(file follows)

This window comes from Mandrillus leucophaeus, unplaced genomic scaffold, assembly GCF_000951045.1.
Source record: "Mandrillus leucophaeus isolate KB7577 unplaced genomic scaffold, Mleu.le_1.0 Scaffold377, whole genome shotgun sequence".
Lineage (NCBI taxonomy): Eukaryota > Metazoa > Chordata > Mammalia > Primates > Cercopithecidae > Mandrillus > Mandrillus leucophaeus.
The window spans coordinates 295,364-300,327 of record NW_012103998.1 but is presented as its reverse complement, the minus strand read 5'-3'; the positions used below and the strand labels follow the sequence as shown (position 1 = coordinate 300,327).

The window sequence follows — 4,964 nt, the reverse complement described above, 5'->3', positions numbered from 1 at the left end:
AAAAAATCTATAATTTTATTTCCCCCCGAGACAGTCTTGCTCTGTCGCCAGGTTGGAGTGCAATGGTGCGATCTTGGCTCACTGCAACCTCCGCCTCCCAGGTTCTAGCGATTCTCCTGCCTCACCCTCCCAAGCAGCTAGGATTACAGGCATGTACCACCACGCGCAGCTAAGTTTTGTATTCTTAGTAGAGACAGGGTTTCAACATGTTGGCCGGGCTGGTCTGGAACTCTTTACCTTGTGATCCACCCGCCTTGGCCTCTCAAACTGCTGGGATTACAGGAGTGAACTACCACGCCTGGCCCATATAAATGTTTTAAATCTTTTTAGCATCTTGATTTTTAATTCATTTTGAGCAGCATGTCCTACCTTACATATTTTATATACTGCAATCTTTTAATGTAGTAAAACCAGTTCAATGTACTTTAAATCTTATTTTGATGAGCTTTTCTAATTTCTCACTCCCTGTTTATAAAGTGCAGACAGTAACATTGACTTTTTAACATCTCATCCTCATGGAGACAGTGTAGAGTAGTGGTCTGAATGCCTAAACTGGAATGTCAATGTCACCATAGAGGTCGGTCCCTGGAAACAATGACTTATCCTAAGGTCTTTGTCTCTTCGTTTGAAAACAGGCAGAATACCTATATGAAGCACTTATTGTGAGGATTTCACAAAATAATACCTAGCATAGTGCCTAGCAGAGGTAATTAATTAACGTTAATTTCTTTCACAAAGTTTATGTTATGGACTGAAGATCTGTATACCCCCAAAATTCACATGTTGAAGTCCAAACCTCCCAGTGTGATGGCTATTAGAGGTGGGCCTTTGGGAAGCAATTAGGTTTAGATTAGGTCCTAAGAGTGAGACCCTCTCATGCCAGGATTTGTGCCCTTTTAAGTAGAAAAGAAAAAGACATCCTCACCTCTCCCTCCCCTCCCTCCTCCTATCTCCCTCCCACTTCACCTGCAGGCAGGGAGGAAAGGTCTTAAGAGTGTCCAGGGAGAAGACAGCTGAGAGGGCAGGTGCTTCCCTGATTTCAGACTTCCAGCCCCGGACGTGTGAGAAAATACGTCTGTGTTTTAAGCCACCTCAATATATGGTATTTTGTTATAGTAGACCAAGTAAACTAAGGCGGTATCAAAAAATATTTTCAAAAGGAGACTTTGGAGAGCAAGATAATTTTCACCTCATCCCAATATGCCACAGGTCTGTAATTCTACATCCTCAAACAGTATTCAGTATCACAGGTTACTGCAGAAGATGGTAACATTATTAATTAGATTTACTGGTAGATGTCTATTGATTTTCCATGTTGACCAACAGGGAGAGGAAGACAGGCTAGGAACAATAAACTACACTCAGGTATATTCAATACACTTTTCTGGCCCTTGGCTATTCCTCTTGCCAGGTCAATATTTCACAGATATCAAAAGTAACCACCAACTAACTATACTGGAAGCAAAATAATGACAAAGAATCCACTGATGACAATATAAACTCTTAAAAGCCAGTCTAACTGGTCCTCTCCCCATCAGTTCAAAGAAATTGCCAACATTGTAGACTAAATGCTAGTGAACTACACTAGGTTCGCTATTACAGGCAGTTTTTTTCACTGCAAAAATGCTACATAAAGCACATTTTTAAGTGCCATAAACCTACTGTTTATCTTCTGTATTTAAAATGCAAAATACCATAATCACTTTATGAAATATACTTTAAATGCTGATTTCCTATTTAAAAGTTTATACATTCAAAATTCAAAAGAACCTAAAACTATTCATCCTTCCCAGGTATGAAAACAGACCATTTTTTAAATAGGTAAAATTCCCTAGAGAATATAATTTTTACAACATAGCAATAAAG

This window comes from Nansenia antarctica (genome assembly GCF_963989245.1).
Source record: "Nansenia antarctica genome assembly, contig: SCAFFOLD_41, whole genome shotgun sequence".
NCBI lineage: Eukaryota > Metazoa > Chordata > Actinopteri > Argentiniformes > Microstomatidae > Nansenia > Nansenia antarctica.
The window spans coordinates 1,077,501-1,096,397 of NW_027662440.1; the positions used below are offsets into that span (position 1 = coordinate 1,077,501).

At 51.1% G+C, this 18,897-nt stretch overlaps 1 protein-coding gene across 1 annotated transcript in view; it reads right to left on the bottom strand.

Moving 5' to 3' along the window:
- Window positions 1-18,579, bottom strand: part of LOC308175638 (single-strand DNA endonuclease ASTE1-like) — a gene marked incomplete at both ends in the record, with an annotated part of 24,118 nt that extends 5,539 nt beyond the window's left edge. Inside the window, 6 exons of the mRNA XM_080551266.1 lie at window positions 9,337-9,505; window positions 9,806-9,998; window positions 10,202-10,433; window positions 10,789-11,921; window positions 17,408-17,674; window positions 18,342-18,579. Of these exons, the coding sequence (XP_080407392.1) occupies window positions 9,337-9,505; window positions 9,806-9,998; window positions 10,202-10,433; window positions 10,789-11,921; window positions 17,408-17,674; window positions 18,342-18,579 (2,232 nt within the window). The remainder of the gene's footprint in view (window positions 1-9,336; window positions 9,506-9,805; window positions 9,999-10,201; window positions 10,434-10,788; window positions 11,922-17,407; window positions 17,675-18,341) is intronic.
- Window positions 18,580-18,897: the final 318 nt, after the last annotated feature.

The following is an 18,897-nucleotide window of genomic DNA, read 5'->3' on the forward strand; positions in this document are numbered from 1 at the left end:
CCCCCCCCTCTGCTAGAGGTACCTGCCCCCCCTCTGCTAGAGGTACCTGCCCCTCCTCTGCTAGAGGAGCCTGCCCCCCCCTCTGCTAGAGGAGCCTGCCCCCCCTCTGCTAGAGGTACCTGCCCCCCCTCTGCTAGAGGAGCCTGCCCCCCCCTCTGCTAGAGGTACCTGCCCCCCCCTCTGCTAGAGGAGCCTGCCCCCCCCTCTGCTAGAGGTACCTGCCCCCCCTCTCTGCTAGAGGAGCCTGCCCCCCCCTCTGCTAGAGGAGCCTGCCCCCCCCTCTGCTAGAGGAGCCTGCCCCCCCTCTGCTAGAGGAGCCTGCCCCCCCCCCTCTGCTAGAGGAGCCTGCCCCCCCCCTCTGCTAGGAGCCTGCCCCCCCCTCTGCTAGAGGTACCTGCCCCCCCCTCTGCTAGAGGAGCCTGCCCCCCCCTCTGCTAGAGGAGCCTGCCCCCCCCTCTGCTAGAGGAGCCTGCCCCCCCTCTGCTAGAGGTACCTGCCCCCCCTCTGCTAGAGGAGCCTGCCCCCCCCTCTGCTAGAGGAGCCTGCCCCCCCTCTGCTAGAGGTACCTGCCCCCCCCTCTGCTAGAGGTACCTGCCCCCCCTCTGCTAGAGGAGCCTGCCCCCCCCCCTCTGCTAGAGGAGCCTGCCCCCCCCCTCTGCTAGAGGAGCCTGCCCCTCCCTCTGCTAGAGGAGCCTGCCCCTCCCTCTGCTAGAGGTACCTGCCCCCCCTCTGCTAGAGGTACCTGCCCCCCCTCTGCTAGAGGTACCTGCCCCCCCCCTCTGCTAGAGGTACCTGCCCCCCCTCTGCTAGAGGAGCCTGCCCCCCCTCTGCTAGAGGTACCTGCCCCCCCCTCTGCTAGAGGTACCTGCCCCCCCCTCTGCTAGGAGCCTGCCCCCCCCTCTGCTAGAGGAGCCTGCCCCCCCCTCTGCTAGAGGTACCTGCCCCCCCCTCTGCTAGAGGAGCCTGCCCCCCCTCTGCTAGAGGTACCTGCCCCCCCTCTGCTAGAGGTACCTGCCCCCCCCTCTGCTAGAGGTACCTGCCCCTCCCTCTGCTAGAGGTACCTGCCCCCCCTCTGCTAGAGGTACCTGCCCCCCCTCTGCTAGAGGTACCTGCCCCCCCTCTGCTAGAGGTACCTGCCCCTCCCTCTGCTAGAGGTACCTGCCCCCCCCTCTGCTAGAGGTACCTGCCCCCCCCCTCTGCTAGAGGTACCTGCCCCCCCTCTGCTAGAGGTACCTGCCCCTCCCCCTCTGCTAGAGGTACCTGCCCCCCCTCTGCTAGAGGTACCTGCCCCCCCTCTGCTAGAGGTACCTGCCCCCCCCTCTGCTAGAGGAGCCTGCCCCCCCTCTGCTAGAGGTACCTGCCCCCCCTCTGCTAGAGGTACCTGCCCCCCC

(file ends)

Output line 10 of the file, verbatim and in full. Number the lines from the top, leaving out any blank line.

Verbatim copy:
The window spans coordinates 1,077,501-1,096,397 of NW_027662440.1; the positions used below are offsets into that span (position 1 = coordinate 1,077,501).